The protesters who gather nightly across the street in Lafayette Square have been largely peaceful and early incidents of looting have been sporadic. Nonetheless, the president of the United States has erected a barrier that separates him from both the crowds and their anguish over the choking death of George Floyd, an unarmed and handcuffed African American man, whose neck was pinned under the knee of a police officer.
What’s next? The moat filled with alligators and snakes that he once suggested to keep migrants from coming over the 2,000-mile border with Mexico?
This is the kind of redoubt that authoritarian rulers in third-world countries build to protect themselves from the passions of their own aggrieved people, and a far cry from the “people’s house” that has for centuries symbolized a president accountable to the citizens who elected him.
After spending his first night in the not-yet-completed presidential residence in November 1800, John Adams wrote to his wife, Abigail: “I Pray Heaven Bestow the Best of Blessings on This House and All that shall hereafter inhabit it. May none but Honest and Wise Men ever rule under this Roof.”
Franklin D. Roosevelt ordered that those words be inscribed on the State Dining Room fireplace, over which hung a portrait of Abraham Lincoln. This was during the final year of World War II. Though there had been fears that the White House might be the target of enemy bombers, Roosevelt resisted the security measures that were being urged upon him — among them sandbags and camouflage. He knew that it would shake the country’s confidence to see its president living in what looked like a bunker.
Of course, it has been a long time since average Americans could freely roam the grounds as they did in Roosevelt’s day.
After the 1981 assassination attempt that nearly killed Ronald Reagan, the Secret Service finally got its long-standing wish to require visitors to pass through magnetometers at the White House entrances. Once they began screening, agents were startled to discover concealed guns on hundreds of visitors — many of them tourists who had armed themselves against what they assumed were the dangerous streets of Washington.
In 1995, after the bombing of the federal building in Oklahoma City, Bill Clinton closed a two-block stretch of Pennsylvania Avenue to vehicular traffic.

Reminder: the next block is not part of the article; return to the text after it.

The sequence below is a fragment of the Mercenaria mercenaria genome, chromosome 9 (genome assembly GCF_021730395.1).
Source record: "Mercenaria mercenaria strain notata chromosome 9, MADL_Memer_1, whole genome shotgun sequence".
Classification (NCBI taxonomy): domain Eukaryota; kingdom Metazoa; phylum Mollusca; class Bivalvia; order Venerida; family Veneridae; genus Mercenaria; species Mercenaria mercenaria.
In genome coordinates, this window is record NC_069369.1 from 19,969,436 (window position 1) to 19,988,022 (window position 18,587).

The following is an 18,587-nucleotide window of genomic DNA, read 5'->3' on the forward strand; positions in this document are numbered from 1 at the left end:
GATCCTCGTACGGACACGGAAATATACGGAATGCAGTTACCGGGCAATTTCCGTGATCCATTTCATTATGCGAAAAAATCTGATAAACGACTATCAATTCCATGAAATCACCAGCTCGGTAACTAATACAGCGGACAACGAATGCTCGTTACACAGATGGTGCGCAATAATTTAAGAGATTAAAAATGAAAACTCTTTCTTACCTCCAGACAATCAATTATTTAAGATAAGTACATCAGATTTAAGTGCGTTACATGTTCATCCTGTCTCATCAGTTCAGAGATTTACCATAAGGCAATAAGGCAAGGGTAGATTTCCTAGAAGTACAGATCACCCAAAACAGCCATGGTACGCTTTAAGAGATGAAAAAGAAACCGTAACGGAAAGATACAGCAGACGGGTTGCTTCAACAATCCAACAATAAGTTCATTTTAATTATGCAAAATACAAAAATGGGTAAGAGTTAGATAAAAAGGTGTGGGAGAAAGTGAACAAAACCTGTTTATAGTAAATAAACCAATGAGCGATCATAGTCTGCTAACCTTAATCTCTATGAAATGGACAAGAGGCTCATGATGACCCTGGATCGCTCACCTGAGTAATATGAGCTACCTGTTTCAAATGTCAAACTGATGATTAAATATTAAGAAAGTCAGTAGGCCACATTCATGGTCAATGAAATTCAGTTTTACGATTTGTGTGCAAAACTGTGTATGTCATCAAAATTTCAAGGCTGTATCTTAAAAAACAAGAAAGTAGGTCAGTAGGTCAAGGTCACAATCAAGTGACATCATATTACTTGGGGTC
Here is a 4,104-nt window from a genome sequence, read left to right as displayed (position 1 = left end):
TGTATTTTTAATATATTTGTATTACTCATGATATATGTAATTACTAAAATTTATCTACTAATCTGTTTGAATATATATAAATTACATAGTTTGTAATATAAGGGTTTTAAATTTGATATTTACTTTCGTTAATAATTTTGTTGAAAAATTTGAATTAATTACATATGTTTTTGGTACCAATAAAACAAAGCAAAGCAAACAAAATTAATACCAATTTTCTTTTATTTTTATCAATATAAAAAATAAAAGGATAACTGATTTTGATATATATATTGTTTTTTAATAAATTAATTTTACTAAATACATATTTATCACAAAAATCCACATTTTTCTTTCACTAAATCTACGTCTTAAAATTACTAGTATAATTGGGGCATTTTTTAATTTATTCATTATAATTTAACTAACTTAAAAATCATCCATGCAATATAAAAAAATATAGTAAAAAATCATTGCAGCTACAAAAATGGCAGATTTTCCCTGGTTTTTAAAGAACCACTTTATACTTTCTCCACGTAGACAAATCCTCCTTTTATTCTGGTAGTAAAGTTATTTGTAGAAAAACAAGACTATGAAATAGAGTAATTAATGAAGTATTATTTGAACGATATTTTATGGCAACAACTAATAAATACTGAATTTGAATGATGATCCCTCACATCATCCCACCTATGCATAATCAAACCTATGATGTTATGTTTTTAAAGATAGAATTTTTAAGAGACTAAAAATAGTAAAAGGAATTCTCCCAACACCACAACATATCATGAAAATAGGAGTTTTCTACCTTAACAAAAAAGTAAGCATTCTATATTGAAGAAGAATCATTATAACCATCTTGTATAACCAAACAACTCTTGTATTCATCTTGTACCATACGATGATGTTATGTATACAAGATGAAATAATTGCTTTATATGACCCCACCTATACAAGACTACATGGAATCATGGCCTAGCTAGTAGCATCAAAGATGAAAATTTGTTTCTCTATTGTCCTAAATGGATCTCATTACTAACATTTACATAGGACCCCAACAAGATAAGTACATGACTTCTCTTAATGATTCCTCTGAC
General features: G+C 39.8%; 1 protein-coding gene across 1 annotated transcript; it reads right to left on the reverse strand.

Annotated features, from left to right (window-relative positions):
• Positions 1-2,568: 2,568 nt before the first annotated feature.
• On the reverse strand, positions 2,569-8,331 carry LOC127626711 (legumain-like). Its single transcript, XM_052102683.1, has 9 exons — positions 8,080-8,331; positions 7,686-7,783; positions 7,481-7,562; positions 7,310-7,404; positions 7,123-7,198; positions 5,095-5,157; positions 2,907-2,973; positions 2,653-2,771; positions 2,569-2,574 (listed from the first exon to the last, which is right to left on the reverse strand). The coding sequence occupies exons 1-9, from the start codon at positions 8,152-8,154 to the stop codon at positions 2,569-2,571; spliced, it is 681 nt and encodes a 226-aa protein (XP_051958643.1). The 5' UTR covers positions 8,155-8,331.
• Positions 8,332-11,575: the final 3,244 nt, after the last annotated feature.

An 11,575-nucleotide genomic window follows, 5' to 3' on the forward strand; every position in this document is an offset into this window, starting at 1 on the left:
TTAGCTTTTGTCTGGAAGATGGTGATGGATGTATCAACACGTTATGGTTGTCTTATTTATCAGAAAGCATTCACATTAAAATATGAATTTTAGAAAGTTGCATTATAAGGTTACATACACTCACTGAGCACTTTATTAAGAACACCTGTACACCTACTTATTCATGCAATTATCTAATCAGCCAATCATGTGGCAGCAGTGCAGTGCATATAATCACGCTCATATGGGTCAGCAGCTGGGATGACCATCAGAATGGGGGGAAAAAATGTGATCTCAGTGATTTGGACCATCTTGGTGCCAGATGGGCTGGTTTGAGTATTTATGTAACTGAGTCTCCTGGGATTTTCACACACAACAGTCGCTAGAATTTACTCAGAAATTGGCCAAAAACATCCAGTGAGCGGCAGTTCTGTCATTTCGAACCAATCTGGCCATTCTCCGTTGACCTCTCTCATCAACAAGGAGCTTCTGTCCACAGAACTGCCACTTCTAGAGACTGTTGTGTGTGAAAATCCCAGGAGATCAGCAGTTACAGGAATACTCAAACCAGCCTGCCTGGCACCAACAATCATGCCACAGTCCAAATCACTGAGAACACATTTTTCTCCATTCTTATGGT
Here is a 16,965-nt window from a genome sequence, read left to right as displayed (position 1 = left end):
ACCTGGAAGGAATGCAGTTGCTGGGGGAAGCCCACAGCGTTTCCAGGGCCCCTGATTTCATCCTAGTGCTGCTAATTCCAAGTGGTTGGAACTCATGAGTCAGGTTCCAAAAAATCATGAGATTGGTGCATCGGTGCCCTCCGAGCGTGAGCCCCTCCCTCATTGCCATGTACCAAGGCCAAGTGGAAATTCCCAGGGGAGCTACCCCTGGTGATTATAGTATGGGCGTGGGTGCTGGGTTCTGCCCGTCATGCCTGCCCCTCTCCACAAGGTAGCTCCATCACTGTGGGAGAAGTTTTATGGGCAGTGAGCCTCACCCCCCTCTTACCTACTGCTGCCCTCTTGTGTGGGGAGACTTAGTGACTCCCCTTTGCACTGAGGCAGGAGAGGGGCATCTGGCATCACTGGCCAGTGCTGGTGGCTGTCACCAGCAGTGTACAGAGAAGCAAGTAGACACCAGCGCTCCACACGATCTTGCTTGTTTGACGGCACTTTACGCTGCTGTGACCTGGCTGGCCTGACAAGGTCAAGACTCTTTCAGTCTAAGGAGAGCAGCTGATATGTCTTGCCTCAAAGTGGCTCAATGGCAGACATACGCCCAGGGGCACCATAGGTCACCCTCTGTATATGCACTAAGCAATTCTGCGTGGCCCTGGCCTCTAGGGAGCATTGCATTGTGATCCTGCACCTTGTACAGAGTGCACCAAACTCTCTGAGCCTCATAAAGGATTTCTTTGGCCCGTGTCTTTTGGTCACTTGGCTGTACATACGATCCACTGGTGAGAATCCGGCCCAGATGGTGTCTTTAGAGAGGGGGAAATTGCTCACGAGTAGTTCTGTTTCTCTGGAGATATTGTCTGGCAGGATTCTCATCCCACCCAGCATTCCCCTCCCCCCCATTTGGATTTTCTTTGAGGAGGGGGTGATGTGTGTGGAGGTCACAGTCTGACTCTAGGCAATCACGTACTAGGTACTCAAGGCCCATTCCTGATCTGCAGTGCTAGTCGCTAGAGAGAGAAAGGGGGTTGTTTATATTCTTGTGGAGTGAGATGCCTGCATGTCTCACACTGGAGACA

Republicans were among the harshest critics of the measure. Sen. Bob Dole (Kan.), Clinton’s Republican opponent in 1996, promised that if he were elected, he would reverse the move. “There ought to be other ways to protect the president,” Dole said.
In the 2000 election, the Republican platform promised: “We will reopen Pennsylvania Avenue in front of the White House as a symbolic expression of our confidence in the restoration of the rule of law.’’
It is striking — and telling — that Trump has not yet shown the nerve it would take to meet with any of the protesters. Even Richard M. Nixon did that much, venturing from the White House in the predawn hours one day in May 1970 to have an awkward talk with antiwar student activists who had gathered on the steps of the Lincoln Memorial.
No such opportunity would present itself when Trump walked across Lafayette Square to have his Bible-waving photo op at St. John’s Episcopal Church on Monday evening. Before he made his appearance, demonstrators were ambushed and dispersed with smoke canisters, explosive devices, rubber bullets and horses.
But the illusion of control that Trump is trying to create is crumbling.
On Friday, D.C. Mayor Muriel E. Bowser (D) renamed the plaza in front of the White House “Black Lives Matter Plaza” in honor of the demonstrators. And like an arrow pointed straight at Trump’s stronghold, she had those three words painted in enormous yellow letters on the pavement along two blocks of 16th Street NW leading directly to the White House from the north.
It is a striking sight, especially from the air. Maybe Trump will see it as he watches cable news and rages on Twitter.
And at some point, perhaps, the reality that everyone else can see will dawn upon even Trump: A president who needs to take shelter behind fences and barriers because he feels threatened by his own citizens is not their leader. He is their prisoner.